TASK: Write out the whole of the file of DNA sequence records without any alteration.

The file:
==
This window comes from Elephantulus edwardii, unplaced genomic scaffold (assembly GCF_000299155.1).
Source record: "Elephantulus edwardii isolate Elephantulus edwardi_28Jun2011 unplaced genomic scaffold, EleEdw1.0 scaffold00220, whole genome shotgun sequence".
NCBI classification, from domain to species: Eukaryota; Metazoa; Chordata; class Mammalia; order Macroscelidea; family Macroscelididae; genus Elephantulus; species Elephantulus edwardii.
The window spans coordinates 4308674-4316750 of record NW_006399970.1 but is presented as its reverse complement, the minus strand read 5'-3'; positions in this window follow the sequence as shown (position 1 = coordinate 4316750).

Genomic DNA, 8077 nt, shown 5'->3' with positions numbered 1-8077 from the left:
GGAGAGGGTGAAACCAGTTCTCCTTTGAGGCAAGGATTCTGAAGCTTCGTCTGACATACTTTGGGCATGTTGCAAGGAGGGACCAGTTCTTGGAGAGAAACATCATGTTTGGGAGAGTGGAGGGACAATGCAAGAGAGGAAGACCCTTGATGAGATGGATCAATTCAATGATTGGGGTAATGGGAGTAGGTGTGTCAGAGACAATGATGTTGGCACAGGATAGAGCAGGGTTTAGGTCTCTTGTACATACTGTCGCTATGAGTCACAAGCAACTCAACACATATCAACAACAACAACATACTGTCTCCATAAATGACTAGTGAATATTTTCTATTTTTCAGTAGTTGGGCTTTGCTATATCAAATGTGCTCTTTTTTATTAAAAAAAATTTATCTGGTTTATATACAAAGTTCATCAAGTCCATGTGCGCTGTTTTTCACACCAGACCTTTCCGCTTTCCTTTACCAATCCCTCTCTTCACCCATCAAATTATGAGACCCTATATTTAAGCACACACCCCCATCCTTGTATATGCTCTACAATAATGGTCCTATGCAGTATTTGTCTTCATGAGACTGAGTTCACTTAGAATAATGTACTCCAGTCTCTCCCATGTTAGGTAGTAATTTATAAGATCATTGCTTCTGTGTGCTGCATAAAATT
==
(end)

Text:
This window comes from Elephantulus edwardii, unplaced genomic scaffold (assembly GCF_000299155.1).
Source record: "Elephantulus edwardii isolate Elephantulus edwardi_28Jun2011 unplaced genomic scaffold, EleEdw1.0 scaffold00220, whole genome shotgun sequence".
NCBI classification, from domain to species: Eukaryota; Metazoa; Chordata; class Mammalia; order Macroscelidea; family Macroscelididae; genus Elephantulus; species Elephantulus edwardii.
The window spans coordinates 4308674-4316750 of record NW_006399970.1 but is presented as its reverse complement, the minus strand read 5'-3'; positions in this window follow the sequence as shown (position 1 = coordinate 4316750).

Genomic DNA, 8077 nt, shown 5'->3' with positions numbered 1-8077 from the left:
GGAGAGGGTGAAACCAGTTCTCCTTTGAGGCAAGGATTCTGAAGCTTCGTCTGACATACTTTGGGCATGTTGCAAGGAGGGACCAGTTCTTGGAGAGAAACATCATGTTTGGGAGAGTGGAGGGACAATGCAAGAGAGGAAGACCCTTGATGAGATGGATCAATTCAATGATTGGGGTAATGGGAGTAGGTGTGTCAGAGACAATGATGTTGGCACAGGATAGAGCAGGGTTTAGGTCTCTTGTACATACTGTCGCTATGAGTCACAAGCAACTCAACACATATCAACAACAACAACATACTGTCTCCATAAATGACTAGTGAATATTTTCTATTTTTCAGTAGTTGGGCTTTGCTATATCAAATGTGCTCTTTTTTATTAAAAAAAATTTATCTGGTTTATATACAAAGTTCATCAAGTCCATGTGCGCTGTTTTTCACACCAGACCTTTCCGCTTTCCTTTACCAATCCCTCTCTTCACCCATCAAATTATGAGACCCTATATTTAAGCACACACCCCCATCCTTGTATATGCTCTACAATAATGGTCCTATGCAGTATTTGTCTTCATGAGACTGAGTTCACTTAGAATAATGTACTCCAGTCTCTCCCATGTTAGGTAGTAATTTATAAGATCATTGCTTCTGTGTGCTGCATAAAATT